Creating a new way of life through recycling
No one would have thought just how well metal recycling and homelessness went together...
Prisoners from Kirkham Open Prison and the homeless have been helped into work and back into society by a pioneering partnership with a Lancashire charity.
“People couldn’t see how metal recycling and homelessness went together”, said Alasdair Jackson, operations director of Recycling Lives.
The link between the two isn’t apparant to most - in fact Alasdair confesses there were concerns at board level- but it time has told how successful the partnership has been.
For while the commerical side of the business deals with dismantling more than 2,000 televisions a day, scrapping cars and recycling the links of copper wiring and aluminium tubing, the charity side is busy preparing people for work, who may have been homeless or just released from prison.
And for those lucky enough to be accepted onto the charity’s six-step programme, the commercial business looks to promote from within.
Of 230 staff on the payroll, 90 to 100 of them came from a disadvantaged background - through the charity, having been to prison or long-term unemployed.
Neil Flanagan, director of the charity which operates from Kirkham Prison and a head office in Preston, said: “Nine times out of 10 we promote from within, so you can see there is a way to better yourself.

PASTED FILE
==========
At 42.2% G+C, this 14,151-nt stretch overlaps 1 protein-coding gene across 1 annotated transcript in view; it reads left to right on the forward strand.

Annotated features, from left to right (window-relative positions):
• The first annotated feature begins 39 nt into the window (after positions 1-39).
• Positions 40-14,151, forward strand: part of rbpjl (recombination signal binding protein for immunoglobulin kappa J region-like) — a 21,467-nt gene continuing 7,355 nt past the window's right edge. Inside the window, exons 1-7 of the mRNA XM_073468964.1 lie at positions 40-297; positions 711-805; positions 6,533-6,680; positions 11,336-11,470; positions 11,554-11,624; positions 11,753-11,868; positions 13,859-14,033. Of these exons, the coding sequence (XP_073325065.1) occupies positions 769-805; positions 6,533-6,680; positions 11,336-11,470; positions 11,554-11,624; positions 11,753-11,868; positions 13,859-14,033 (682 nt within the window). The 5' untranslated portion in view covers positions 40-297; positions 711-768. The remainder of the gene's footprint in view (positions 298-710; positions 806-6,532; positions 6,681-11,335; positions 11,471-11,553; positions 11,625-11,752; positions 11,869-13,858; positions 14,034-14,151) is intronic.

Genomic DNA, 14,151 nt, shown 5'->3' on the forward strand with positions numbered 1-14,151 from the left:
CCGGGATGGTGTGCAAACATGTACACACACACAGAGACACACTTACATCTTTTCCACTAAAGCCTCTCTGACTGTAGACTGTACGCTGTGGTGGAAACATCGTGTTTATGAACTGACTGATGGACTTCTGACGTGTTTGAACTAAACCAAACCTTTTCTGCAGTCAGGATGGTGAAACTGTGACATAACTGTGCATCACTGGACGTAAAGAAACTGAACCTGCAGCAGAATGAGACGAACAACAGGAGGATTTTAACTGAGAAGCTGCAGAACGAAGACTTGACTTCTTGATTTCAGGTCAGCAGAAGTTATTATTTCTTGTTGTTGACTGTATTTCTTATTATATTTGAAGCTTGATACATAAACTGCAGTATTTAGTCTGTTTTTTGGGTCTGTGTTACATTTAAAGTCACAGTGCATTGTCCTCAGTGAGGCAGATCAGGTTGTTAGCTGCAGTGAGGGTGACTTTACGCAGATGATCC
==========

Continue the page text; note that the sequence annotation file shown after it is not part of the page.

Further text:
“The training manager was in prison for 17 years for murder, and he’s the first person people will see.
“What we’re saying is that we will fix you, and that can be very difficult to comprehend. But these are the role models, and it helps people believe it.”
The drive behind this work comes from chief executive Steve Jackson OBE - an entrepreneur who vowed to give something back to society when he was able to.
Steve and brother Danny ran family business Preston Recycling from a yard in Leyland and would often be exposed to homelessness.
Alasdair said: “In 2007, there was a conversation at board level and Steve wanted to do something.
“People couldn’t see how metal recycling and homelessness went together. It was a case of do we start a charity or buy the next generation recycling machine? For some crazy reason we decided on the charity.
“We’re quite open about the business side of things. To do what we do, we need more contracts.
“So by having the charity side of things, more people want to work with us because we can fulfil their Corporate and Social Responsibility (CSR).
“There are two distinct sides - the commercial business and the charity. They are different, but they work very closely together.”
In 2012 the first prison programme was set up after a good experience using Release on Temportary Licence (ROTL) workers in a car breaker’s yard seven years earlier.
Alasdair said: “We set up a scheme in Kirkham as a mirror image of what we do here in Preston.
“We had a corner of the laundry with five or six men, with the same benches and the same tools.
“We wanted TVs dismantled and if we trained people to do this job while they were inside, at the end of the sentence, they’d be able to jump straight in. It solved a HR problem for us.”
The scheme started with five men and it has built to 28, getting through 1,300 TVs a day and the charity winning the Queen’s Award on the back of it.
The charity is now working with more prisons in Wymott, Thorncross, Doncaster, Manchester, Styal Women’s Prison and Lancaster Farms.